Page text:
Positive Action is a comprehensive, school-based program for kindergarten through 8th grade students, which promotes learning through enhancement of self-concept. Positive Action operates on the philosophy that thoughts lead to actions, actions lead to feelings, and feelings lead to thoughts. When this cycle is positive, it is maintained intrinsically because self-efficacy is a robust motivator.
Positive Action consists of 140 scripted, age-appropriate lessons lasting approximately 15 minutes. Lessons are delivered by a school teacher, external instructor, or in an alternative setting two to four times per week. The program aligns with existing academic standards and affords the flexibility of customization for chosen outcomes. The curriculum is comprised of six units, encompassing the conceptual foundation of the program, developing habits for healthy mind and body, personal management and self-control skills, building beneficial relationships, understanding responsibility and self-awareness, and goal-setting and achieving. In addition to classroom coursework, Positive Action consists of additional kits for school administration and counselors in order to coordinate efforts and affect the school climate overall.
The Blueprints Model Program qualifying studies included two randomized trials. The first trial, beginning in 2001 in Hawaii, followed first and second grade students to fifth and sixth grade in 2006. In the second trial, students in Chicago, IL were monitored from third grade in 2004 to eighth grade in 2010. Research methodology and program implementation were similar in both trials. Schools were matched on several variables, including demographics, school size, disciplinary referrals, and standardized achievement scores. Then, matched pairs were randomly assigned to either the program implementation condition or control condition.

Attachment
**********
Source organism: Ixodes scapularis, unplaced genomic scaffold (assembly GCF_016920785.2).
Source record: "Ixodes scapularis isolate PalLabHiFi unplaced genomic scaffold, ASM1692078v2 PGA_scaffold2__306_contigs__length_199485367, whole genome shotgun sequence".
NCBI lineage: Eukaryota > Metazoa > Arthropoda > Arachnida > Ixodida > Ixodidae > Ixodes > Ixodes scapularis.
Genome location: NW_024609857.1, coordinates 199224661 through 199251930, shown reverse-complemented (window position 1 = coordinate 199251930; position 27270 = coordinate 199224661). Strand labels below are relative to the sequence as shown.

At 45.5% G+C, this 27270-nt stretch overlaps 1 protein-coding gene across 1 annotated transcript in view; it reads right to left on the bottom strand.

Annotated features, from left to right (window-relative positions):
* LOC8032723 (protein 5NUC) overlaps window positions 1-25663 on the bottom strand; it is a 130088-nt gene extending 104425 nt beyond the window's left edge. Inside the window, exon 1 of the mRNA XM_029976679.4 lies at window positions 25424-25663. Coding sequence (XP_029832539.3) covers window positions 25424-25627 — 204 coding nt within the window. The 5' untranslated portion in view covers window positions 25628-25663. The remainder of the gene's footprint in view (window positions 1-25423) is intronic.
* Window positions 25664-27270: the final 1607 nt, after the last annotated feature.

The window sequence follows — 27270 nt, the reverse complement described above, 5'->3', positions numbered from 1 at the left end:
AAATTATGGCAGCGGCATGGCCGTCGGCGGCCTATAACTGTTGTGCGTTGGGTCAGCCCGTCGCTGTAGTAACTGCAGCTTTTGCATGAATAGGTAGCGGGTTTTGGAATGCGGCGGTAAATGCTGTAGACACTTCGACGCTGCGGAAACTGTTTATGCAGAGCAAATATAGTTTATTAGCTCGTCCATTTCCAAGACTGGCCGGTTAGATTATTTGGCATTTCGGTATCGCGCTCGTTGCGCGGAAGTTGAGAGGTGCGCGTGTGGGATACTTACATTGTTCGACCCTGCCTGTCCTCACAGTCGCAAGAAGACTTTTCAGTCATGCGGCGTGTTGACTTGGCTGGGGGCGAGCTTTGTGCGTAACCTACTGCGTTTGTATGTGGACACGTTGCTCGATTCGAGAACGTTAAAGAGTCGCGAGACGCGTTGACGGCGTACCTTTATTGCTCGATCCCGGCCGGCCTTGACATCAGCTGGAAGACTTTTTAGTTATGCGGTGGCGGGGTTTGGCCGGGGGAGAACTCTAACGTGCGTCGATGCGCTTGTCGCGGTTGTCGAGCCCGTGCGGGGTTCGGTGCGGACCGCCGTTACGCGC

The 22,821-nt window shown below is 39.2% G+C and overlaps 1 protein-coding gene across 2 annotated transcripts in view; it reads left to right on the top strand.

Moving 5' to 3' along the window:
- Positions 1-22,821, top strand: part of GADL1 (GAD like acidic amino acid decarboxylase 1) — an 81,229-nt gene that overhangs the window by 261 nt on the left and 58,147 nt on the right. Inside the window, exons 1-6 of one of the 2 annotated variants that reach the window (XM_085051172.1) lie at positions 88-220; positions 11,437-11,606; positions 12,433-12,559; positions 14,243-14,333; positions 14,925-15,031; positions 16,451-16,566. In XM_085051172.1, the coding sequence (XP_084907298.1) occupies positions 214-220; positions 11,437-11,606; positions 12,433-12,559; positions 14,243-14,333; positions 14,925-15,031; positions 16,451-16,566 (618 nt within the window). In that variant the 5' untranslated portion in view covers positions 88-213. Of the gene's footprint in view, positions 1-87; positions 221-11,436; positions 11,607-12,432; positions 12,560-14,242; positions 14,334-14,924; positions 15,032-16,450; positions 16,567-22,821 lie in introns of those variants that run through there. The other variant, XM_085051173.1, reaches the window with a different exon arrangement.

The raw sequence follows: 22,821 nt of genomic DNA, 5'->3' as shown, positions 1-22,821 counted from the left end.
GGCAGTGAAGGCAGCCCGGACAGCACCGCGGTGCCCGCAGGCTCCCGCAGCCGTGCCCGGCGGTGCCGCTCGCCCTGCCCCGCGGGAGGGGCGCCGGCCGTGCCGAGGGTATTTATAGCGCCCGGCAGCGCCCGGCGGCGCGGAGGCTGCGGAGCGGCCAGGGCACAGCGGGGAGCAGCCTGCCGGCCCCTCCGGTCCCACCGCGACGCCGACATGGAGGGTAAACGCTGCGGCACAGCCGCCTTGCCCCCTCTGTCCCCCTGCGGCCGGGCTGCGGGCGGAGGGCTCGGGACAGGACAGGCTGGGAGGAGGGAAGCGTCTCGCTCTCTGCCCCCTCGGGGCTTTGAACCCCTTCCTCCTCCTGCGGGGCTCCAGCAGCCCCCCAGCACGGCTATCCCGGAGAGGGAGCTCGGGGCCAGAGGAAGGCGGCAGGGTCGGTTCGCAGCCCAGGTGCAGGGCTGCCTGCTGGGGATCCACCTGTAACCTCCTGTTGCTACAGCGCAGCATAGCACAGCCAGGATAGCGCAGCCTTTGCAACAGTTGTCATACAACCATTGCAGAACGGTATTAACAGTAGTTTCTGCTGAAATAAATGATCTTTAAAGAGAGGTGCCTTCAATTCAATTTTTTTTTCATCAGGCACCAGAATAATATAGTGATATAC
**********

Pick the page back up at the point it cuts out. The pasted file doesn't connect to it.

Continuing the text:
Results revealed significant positive effects on antisocial behavior, academic self-efficacy, and skills for social interaction in schools that implemented Positive Action compared to those in the control condition. In Hawaii, schools observed significant reductions in suspensions and absenteeism as well as improvements in academic proficiency and school supportiveness among their students. These effects were maintained through the one-year post implementation follow-up. Additionally, in Chicago, students displayed greater academic motivation and schools demonstrated lower normative support for aggression. Moreover, both trials exhibited improved social interaction skills among students who received the program.